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Using data for social good

Who gets to decide on what’s socially beneficial? And for whom?

Digital heart

Data can be a powerful tool to help improve lives, from making informed policy choices meeting the climate challenge to delivering better healthcare and more efficient services to citizens. According to Chelsey Colbert, it can also help build trust among the population on initiatives that use sensitive personal information, who moderated a panel during this month’s CBA Access to Information and Privacy Law Online Symposium

Of course, anyone can lay claim to using data for a positive social impact. But what does that even mean? Governments, businesses and non-profits have all been known to talk up its merits. “So it kind of makes you wonder, is ‘data as a social good’ just a marketing or a PR term, or is there some substance here?” Colbert asked the panel.

A starting point for the discussion in Canada is Bill C-11, introduced last year to update Canada’s privacy regime for the private sector. The bill ultimately died on the order paper before the election. Still, it contained a provision that would have allowed disclosure of deidentified personal information, without a person’s knowledge or consent, to a prescribed entity, provided it was for socially beneficial purposes. The entities contemplated by the bill included governments, healthcare and post-secondary educational institutions, public libraries and any organization mandated under federal or provincial law, to carry out a socially beneficial purpose.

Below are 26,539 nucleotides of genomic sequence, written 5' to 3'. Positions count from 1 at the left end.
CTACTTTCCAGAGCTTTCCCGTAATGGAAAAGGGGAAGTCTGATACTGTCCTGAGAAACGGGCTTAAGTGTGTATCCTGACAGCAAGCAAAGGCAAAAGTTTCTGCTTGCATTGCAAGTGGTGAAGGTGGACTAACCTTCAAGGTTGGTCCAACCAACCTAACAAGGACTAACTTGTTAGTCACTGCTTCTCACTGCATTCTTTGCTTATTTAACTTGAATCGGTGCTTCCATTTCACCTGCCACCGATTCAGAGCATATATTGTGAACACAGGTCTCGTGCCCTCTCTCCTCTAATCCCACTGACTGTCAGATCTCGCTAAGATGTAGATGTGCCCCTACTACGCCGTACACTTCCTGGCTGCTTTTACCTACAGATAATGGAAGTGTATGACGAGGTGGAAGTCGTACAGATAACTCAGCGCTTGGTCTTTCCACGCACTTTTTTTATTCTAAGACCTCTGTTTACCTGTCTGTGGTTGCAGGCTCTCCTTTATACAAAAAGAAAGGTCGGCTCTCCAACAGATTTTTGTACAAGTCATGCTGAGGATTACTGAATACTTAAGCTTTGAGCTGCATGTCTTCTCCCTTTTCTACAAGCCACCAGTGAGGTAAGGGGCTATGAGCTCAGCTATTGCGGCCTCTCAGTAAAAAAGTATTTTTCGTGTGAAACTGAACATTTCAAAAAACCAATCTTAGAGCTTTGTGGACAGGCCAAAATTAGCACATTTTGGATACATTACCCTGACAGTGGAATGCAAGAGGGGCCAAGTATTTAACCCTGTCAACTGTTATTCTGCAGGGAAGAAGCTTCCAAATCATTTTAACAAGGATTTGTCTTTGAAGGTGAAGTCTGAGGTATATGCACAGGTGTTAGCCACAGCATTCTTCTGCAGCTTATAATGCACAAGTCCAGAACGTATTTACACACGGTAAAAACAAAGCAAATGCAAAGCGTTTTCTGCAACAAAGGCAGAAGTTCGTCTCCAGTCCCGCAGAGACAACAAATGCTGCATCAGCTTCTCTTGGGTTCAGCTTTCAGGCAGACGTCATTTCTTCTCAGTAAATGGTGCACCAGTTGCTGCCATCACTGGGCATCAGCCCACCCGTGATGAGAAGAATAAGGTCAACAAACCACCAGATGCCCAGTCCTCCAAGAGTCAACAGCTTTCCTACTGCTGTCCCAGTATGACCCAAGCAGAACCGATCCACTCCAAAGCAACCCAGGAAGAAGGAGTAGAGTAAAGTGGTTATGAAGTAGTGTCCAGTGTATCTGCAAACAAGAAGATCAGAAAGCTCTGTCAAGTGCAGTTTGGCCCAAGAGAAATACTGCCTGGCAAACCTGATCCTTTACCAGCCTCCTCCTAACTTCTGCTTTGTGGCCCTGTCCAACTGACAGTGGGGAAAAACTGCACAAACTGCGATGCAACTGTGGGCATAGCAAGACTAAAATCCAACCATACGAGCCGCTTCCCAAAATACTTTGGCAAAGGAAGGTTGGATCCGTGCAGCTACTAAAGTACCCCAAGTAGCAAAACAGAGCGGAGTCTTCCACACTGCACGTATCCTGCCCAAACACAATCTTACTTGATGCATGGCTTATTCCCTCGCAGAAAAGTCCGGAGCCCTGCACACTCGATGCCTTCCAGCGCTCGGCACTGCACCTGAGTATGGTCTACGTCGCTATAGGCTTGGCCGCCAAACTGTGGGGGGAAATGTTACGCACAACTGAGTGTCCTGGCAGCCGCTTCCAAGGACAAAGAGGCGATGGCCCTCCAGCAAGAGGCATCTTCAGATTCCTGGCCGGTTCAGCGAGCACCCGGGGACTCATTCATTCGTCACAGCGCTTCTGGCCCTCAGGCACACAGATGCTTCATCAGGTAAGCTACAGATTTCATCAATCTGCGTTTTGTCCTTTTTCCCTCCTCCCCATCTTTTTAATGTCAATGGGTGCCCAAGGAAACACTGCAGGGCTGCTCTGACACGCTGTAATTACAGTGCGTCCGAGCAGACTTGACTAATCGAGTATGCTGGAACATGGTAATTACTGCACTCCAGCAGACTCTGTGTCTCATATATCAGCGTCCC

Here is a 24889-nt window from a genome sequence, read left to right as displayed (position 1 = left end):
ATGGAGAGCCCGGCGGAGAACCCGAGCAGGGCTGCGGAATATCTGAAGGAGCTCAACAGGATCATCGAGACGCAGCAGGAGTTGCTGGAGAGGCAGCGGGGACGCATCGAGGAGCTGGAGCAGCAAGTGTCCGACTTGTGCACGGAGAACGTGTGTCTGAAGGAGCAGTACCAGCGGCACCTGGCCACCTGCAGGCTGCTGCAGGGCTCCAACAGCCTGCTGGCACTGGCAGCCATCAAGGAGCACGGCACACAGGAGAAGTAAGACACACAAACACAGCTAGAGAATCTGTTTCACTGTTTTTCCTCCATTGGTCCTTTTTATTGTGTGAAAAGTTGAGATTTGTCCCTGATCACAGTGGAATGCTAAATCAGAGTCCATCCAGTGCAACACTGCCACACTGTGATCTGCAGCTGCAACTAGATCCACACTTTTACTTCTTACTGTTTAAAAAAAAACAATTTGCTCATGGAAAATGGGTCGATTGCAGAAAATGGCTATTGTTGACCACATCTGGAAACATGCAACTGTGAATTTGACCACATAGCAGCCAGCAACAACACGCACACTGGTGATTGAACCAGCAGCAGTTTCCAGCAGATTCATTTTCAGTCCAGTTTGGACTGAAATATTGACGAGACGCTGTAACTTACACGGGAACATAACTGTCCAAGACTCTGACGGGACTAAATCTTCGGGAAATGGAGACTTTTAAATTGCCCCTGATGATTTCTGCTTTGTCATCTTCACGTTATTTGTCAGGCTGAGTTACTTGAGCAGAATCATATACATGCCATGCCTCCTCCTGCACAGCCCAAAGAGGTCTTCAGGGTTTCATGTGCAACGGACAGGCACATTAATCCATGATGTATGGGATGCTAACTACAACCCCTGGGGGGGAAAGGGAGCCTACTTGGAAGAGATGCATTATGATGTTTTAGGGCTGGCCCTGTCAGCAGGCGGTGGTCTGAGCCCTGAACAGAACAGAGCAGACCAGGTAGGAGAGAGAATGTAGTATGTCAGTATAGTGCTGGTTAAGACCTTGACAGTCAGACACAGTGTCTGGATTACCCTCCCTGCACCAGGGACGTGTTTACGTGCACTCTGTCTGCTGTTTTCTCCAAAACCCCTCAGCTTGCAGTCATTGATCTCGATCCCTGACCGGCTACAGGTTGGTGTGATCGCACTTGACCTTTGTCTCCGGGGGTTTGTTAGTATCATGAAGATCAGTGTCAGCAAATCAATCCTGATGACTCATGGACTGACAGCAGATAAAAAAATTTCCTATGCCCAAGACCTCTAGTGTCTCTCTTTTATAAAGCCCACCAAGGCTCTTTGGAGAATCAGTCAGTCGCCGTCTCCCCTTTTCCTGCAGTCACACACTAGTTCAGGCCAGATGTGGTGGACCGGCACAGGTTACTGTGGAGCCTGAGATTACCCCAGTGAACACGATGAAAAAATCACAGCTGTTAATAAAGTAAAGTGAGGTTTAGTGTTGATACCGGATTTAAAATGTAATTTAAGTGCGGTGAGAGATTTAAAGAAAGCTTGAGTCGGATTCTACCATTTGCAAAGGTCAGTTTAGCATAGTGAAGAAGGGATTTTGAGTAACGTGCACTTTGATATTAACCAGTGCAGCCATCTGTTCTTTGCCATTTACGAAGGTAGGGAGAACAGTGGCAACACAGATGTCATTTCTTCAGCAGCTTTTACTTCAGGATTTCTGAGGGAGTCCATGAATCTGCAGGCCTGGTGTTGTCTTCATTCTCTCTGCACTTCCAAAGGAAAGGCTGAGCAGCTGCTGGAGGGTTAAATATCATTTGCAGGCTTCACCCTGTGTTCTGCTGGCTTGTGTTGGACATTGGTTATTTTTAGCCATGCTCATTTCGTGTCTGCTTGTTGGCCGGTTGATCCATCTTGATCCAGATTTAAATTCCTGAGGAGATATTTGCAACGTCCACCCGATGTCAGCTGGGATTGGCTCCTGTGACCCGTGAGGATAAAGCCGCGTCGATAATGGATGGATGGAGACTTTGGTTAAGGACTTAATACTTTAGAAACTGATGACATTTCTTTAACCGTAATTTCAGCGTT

According to Dean Eurich, of the School of Public Health at the University of Alberta, people can’t agree on an interpretation of what the provision means. “We’ve been trying to liberate data for 20 years and I hope C-11 can help bridge that divide [if reintroduced],” he says. “But I’m also a little skeptical of whether or not it’s going to achieve the endpoint.” Our current privacy regime already allows for some sharing of data, he notes. “It’s just the application, and the interpretation of the law seems to be different with every group that looks at that particular law.”

As a researcher, Eurich says he can access deidentified data through Alberta Health or its counterparts in Ontario and British Columbia. “But it’s very difficult for me to share this data with other individuals who may not be part of my research team because of the various agreements that have been put in place at the university level.” And it’s practically impossible to share data with commercial organizations – never mind that they’re taking up a greater and greater role in our health systems.

One promising solution is to use machine-learning techniques to enhance the privacy around deidentified data – a practice known as fabricating synthetic data. This is done using individual patient records and administrative health data. “We evaluate the patterns of disease that healthcare encounters in the real world and then we use this to develop a complete population of patients that mimic the real world but are completely fictitious,” Eurich explains. He and his collaborators have generated a dataset of 80,000 fictitious opioid users in Alberta. The synthetic data is useful in that it “mimics real-world patterns of care and some of the adverse outcomes that have been happening around opioid use.” But meeting the technical challenge is the easy part. Far more uncertain is convincing the provincial privacy commissioners and the health authorities that the data is fictitious and should be shared for a socially beneficial purpose.